For those of us who remember the modem connection sound and suffered (and suffered) through the buffering video era, it's hard to believe that big city Americans who opt for the fastest consumer Internet packages -- which run about $300 a month in most areas -- can now download an HD movie in just 1.4 minutes. But compared to many places in the world, those are sluggish and expensive stats. "Downloading a high-definition movie takes about seven seconds in Seoul, Hong Kong, Tokyo, Zurich, Bucharest and Paris, and people pay as little as $30 a month for that connection." The NYT's Claire Cain Miller shares the stats, describes the monopolies, and explains the potential long-term economic consequences for American competitiveness. (Americans should read this story now. If you live in Seoul, you might as well wait for the movie.)
+ The Verge: Internet traffic jams are widespread in the US, and are probably about to get a lot worse. (Don't worry. I'll be here all week.)
Trick-or-treating is officially back on in northeastern Pennsylvania. After seven weeks, police finally caught Eric Frein, "a self-described survivalist and military re-enactor," who allegedly shot a state trooper. That trooper's handcuffs were placed in Frein's wrists when he was arrested.
+ "You're lucky we didn't get you during hunting season." Frein made his first court appearance this morning, and the community did not give him a warm welcome.
"He had me sitting in a corner, and he was over there, talking, selling paintings, when somebody walked over to me and said: 'Do you paint too?' And I suddenly thought -- just horrible shock -- 'Is he taking credit for my paintings?'" In The Guardian, Jon Ronson with the extraordinary story of an epic art fraud.
+ "The excitement was palpable. At the appointed signal, the women raced for the roped-off soil, grabbed shovels, and began to hunt frantically for loot." Jen Doll in Mental Floss with the history of Tupperware: How a Single Mom Created a Plastic Food-Storage Empire.
+ "Normally, I would just shut up at this point and fume at the insufferable nature of people who claim they don't need music on the subway. But tonight, I have an ace in my pocket." NY Mag's Allison P. Davis: My Week With a Flip Phone. (All kidding aside, I would love a flip iPhone.)
+ The Economist takes a deep look at the future of the book, from papyrus to pixels.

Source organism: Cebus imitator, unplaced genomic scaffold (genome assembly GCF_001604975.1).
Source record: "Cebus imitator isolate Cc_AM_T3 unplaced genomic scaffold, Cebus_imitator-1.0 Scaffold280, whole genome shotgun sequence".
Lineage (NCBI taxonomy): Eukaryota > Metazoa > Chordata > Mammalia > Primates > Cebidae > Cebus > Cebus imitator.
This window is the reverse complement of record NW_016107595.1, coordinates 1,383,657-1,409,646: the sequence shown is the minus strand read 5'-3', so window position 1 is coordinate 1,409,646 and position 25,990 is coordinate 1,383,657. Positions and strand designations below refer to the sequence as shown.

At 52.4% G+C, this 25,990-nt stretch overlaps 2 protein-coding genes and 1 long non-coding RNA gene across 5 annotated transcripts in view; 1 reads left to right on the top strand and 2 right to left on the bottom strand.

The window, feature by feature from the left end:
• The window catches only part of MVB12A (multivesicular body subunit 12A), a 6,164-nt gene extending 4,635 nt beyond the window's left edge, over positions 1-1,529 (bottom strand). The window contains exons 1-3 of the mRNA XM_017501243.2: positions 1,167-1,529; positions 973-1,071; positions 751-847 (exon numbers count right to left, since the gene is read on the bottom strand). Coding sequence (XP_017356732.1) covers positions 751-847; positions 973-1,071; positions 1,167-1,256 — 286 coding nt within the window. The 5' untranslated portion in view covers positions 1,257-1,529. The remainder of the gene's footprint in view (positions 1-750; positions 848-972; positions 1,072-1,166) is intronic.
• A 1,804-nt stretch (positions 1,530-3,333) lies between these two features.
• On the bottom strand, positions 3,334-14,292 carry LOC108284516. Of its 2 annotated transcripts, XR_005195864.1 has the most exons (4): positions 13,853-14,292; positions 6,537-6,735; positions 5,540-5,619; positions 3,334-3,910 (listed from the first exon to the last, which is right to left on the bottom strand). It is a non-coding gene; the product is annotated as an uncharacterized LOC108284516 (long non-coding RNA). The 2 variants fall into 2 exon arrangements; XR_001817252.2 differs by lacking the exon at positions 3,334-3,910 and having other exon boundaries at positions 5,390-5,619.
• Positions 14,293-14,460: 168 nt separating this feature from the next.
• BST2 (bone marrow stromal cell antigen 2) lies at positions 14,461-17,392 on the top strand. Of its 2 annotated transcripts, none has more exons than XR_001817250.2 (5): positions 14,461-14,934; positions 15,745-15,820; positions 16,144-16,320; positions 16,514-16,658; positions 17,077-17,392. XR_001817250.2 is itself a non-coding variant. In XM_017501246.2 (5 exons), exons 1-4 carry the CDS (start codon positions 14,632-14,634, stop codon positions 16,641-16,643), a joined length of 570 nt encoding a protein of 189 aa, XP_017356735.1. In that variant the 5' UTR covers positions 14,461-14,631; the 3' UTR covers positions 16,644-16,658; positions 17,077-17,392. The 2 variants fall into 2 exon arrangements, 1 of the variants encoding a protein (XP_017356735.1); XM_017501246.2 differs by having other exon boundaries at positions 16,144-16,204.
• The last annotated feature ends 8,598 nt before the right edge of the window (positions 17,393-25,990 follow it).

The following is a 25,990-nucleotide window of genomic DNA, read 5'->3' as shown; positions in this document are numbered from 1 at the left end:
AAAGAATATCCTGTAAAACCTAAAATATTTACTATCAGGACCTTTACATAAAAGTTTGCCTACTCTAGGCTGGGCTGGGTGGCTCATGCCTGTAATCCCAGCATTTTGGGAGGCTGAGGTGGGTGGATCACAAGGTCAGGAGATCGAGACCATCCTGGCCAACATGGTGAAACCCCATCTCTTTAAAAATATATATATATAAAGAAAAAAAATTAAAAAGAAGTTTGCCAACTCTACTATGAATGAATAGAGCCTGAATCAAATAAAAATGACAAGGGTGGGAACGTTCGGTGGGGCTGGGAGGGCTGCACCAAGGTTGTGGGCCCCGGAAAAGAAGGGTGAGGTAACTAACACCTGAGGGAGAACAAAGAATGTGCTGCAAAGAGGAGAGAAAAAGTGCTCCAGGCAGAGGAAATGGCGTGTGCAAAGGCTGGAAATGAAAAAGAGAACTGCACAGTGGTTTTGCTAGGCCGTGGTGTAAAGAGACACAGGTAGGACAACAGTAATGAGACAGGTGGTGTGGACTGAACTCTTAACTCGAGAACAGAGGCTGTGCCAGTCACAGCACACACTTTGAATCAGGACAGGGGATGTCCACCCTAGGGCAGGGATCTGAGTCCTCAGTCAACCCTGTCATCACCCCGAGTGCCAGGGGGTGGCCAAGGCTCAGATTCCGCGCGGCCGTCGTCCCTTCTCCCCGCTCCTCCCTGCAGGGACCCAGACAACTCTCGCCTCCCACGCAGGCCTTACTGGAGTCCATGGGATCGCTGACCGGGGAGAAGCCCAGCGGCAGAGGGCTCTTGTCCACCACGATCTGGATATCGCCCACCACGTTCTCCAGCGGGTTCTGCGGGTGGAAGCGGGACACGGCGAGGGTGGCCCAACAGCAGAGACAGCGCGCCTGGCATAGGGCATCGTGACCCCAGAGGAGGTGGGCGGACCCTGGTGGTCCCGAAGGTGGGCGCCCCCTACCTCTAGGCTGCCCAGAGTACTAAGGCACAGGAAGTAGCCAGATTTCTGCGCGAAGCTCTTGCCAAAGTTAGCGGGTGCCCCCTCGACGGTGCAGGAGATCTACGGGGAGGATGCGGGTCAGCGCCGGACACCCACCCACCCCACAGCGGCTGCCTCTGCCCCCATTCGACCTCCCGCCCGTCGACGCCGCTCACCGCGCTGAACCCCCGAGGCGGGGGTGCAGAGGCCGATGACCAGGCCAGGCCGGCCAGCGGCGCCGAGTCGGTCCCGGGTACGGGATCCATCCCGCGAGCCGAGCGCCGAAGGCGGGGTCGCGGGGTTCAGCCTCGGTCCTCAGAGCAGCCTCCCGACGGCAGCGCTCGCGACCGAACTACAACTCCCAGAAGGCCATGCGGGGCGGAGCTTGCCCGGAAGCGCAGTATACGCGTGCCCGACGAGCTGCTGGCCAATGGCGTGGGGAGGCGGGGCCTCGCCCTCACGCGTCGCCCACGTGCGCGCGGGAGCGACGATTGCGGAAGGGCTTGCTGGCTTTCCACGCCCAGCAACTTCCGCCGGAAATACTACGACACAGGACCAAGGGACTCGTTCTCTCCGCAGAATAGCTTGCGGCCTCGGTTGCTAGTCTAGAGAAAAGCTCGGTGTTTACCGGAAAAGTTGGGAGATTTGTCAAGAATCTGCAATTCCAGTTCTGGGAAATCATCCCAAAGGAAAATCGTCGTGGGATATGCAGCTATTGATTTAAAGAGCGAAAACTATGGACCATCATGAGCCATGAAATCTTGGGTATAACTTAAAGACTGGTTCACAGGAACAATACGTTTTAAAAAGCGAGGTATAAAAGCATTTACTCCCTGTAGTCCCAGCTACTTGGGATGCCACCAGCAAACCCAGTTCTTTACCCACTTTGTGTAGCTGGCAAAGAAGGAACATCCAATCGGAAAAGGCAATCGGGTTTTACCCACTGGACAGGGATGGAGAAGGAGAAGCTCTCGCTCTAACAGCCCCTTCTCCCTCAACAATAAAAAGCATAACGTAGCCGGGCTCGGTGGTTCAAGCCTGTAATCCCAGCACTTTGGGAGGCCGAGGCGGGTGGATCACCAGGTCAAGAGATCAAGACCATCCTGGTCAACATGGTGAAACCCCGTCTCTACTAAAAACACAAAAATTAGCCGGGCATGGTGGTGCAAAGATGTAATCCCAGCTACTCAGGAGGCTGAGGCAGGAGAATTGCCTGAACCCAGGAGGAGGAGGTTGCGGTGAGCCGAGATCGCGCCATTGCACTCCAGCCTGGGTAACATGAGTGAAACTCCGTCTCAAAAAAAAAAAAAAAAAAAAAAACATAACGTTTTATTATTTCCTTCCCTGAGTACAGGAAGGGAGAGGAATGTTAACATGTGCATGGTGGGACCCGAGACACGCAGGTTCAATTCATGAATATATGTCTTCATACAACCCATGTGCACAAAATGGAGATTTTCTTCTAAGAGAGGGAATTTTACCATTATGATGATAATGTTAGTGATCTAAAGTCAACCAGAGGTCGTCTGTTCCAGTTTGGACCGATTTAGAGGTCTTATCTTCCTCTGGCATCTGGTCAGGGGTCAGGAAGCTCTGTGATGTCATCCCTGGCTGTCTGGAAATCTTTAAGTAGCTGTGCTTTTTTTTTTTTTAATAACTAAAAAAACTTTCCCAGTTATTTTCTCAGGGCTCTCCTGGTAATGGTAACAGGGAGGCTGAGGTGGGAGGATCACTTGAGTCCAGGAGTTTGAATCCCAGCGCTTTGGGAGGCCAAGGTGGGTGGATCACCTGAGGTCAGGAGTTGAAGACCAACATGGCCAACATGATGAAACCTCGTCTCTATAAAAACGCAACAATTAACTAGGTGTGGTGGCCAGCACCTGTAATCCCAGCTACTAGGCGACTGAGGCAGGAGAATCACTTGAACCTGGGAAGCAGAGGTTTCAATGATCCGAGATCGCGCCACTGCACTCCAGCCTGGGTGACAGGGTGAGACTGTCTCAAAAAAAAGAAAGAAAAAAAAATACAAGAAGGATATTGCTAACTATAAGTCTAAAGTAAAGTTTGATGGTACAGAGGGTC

+ Castles. Laws. Markets. Those are just three things on this list of the 10 greatest changes of the past 1,000 years. Amazingly, sharing information in a top 10 list format didn't make the cut.
A Maine judge has ruled that Kaci Hickox -- the nurse who returned to the U.S. after treating Ebola patients in Africa -- does not have to remain quarantined as long as she monitors her health and stays at least three feet away from people while out walking, jogging, or riding a bike.
+ "If they are discouraged by the prospect of three weeks of near total isolation on their return, we may lose the services of many good people." From Armand Sprecher: The media's overreaction to Ebola is sending a chill through my coworkers at Doctors Without Borders.
"She's changed the debate by changing the audience of the debate." That debate is about the right to die. And millions are following the journey of Brittany Maynard, a woman suffering from terminal brain cancer who moved to Oregon because of the state's death-with-dignity law.
+ Vox: Brittany Maynard's plan to die: how she'll use Oregon's assisted suicide law to end her life.
Give me some slack ... equity. The company's product is about a year old. But investors just invested $120 million into Slack at a valuation that exceeded a billion bucks, which CEO Stewart Butterfield said gives the company "maybe 60 years of runway at our current burn." I don't remember the last time I saw a company with this much user adoption and positive buzz.
+ Here's a look back at Mat Honan's excellent profile piece in Wired: The Most Fascinating Profile You'll Ever Read About a Guy and His Boring Startup. (Note: This piece was published two months ago. That's like fifty years in Internet time ... and valuation.)
"Watching Bumgarner is like feeling an expertly administered epidural nip in between a couple of vertebrae and deliver bliss: it's a gliding, almost eventless slide through the innings, with accumulating fly-ball outs and low-count K's marking the passing scenery. It's twilight sleep; an Ambien catnap." The New Yorker's Roger Angell on Madison Bumgarner: The Best.
+ "'See that? See me?' More than thirty years later, Muhammad Ali sat in an overstuffed chair watching himself on the television screen." David Remnick looks back at the champ, with the champ: American Hunger.
+ Syndicated from Kottke: You know what's pretty? Big waves and surfing in slow motion. Take a break and relax at 1000 fps with this mesmerizing video.
+ The French town that's cracking down on clown costumes.
+ And understanding the state of the American economy by keeping an eye on those pop-up Halloween stores.
Starting next year, Starbucks will deliver your coffee right to your desk. (CEO Howard Schultz just took another page out of the crack dealers' guide to scaling your business.)
+ People always say that scratching an itch makes it worse. And they're right.
+ "Apart from a car accident at the age of eighteen, when he overturned his car while driving under the influence of alcohol ... Osment's journey through adolescence into adulthood has been free of major indiscretion." How Haley Joel Osment Survived Being a Child Star. (Now we'll see if he can survive an article on how he survived as a child star.)
+ PSA: Hello Kitty Con is coming.